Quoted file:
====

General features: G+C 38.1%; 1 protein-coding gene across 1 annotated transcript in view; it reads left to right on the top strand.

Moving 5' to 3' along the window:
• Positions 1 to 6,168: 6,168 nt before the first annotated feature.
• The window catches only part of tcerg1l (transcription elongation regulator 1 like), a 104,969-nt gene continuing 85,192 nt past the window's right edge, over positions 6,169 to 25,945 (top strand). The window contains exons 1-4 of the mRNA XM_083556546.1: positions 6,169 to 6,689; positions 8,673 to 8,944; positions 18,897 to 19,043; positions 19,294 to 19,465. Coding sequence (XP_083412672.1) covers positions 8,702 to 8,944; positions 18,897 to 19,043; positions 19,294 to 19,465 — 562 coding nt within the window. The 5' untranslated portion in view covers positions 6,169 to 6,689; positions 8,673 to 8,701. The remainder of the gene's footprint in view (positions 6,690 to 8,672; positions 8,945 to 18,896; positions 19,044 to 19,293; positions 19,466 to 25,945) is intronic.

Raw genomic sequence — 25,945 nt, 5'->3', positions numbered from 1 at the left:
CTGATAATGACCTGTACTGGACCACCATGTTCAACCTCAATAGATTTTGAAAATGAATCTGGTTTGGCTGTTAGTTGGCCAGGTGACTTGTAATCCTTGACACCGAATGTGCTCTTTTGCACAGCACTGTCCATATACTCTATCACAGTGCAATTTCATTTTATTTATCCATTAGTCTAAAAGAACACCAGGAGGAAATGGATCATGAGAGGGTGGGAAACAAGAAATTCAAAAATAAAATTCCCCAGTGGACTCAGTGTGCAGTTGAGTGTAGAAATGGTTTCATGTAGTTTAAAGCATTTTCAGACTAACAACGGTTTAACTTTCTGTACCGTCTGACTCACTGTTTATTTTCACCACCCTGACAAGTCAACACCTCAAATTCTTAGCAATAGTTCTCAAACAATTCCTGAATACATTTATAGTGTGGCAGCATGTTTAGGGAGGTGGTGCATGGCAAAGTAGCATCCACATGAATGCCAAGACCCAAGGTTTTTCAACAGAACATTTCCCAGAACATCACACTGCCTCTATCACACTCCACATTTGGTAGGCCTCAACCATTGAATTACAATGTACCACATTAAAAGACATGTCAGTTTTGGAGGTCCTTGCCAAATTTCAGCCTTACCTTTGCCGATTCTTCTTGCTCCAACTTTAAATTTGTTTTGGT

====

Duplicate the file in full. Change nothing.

General features: G+C 38.1%; 1 protein-coding gene across 1 annotated transcript in view; it reads left to right on the top strand.

Moving 5' to 3' along the window:
• Positions 1 to 6,168: 6,168 nt before the first annotated feature.
• The window catches only part of tcerg1l (transcription elongation regulator 1 like), a 104,969-nt gene continuing 85,192 nt past the window's right edge, over positions 6,169 to 25,945 (top strand). The window contains exons 1-4 of the mRNA XM_083556546.1: positions 6,169 to 6,689; positions 8,673 to 8,944; positions 18,897 to 19,043; positions 19,294 to 19,465. Coding sequence (XP_083412672.1) covers positions 8,702 to 8,944; positions 18,897 to 19,043; positions 19,294 to 19,465 — 562 coding nt within the window. The 5' untranslated portion in view covers positions 6,169 to 6,689; positions 8,673 to 8,701. The remainder of the gene's footprint in view (positions 6,690 to 8,672; positions 8,945 to 18,896; positions 19,044 to 19,293; positions 19,466 to 25,945) is intronic.

Raw genomic sequence — 25,945 nt, 5'->3', positions numbered from 1 at the left:
CTGATAATGACCTGTACTGGACCACCATGTTCAACCTCAATAGATTTTGAAAATGAATCTGGTTTGGCTGTTAGTTGGCCAGGTGACTTGTAATCCTTGACACCGAATGTGCTCTTTTGCACAGCACTGTCCATATACTCTATCACAGTGCAATTTCATTTTATTTATCCATTAGTCTAAAAGAACACCAGGAGGAAATGGATCATGAGAGGGTGGGAAACAAGAAATTCAAAAATAAAATTCCCCAGTGGACTCAGTGTGCAGTTGAGTGTAGAAATGGTTTCATGTAGTTTAAAGCATTTTCAGACTAACAACGGTTTAACTTTCTGTACCGTCTGACTCACTGTTTATTTTCACCACCCTGACAAGTCAACACCTCAAATTCTTAGCAATAGTTCTCAAACAATTCCTGAATACATTTATAGTGTGGCAGCATGTTTAGGGAGGTGGTGCATGGCAAAGTAGCATCCACATGAATGCCAAGACCCAAGGTTTTTCAACAGAACATTTCCCAGAACATCACACTGCCTCTATCACACTCCACATTTGGTAGGCCTCAACCATTGAATTACAATGTACCACATTAAAAGACATGTCAGTTTTGGAGGTCCTTGCCAAATTTCAGCCTTACCTTTGCCGATTCTTCTTGCTCCAACTTTAAATTTGTTTTGGT